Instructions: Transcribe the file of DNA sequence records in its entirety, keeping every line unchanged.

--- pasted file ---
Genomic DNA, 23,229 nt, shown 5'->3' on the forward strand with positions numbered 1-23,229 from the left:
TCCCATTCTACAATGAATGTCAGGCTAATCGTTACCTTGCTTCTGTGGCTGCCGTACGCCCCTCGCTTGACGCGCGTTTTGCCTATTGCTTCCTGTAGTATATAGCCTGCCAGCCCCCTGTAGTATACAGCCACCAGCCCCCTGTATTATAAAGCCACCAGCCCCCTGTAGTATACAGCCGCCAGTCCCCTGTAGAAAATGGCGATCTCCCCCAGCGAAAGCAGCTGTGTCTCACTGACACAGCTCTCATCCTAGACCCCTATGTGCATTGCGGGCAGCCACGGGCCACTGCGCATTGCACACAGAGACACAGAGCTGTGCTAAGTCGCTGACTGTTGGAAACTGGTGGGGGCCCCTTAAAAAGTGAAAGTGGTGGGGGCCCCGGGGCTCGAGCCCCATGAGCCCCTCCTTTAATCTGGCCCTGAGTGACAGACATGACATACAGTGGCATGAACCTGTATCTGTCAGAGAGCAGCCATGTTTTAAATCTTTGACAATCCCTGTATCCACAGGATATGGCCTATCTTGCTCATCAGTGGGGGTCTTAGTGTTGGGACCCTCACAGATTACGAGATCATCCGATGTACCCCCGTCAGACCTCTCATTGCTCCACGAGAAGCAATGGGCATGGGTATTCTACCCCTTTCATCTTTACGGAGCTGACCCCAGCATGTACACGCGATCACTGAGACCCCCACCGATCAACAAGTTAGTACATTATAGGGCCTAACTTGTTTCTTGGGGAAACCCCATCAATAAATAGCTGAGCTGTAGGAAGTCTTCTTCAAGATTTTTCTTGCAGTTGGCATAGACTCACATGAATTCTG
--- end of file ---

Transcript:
Genomic DNA, 23,229 nt, shown 5'->3' on the forward strand with positions numbered 1-23,229 from the left:
TCCCATTCTACAATGAATGTCAGGCTAATCGTTACCTTGCTTCTGTGGCTGCCGTACGCCCCTCGCTTGACGCGCGTTTTGCCTATTGCTTCCTGTAGTATATAGCCTGCCAGCCCCCTGTAGTATACAGCCACCAGCCCCCTGTATTATAAAGCCACCAGCCCCCTGTAGTATACAGCCGCCAGTCCCCTGTAGAAAATGGCGATCTCCCCCAGCGAAAGCAGCTGTGTCTCACTGACACAGCTCTCATCCTAGACCCCTATGTGCATTGCGGGCAGCCACGGGCCACTGCGCATTGCACACAGAGACACAGAGCTGTGCTAAGTCGCTGACTGTTGGAAACTGGTGGGGGCCCCTTAAAAAGTGAAAGTGGTGGGGGCCCCGGGGCTCGAGCCCCATGAGCCCCTCCTTTAATCTGGCCCTGAGTGACAGACATGACATACAGTGGCATGAACCTGTATCTGTCAGAGAGCAGCCATGTTTTAAATCTTTGACAATCCCTGTATCCACAGGATATGGCCTATCTTGCTCATCAGTGGGGGTCTTAGTGTTGGGACCCTCACAGATTACGAGATCATCCGATGTACCCCCGTCAGACCTCTCATTGCTCCACGAGAAGCAATGGGCATGGGTATTCTACCCCTTTCATCTTTACGGAGCTGACCCCAGCATGTACACGCGATCACTGAGACCCCCACCGATCAACAAGTTAGTACATTATAGGGCCTAACTTGTTTCTTGGGGAAACCCCATCAATAAATAGCTGAGCTGTAGGAAGTCTTCTTCAAGATTTTTCTTGCAGTTGGCATAGACTCACATGAATTCTG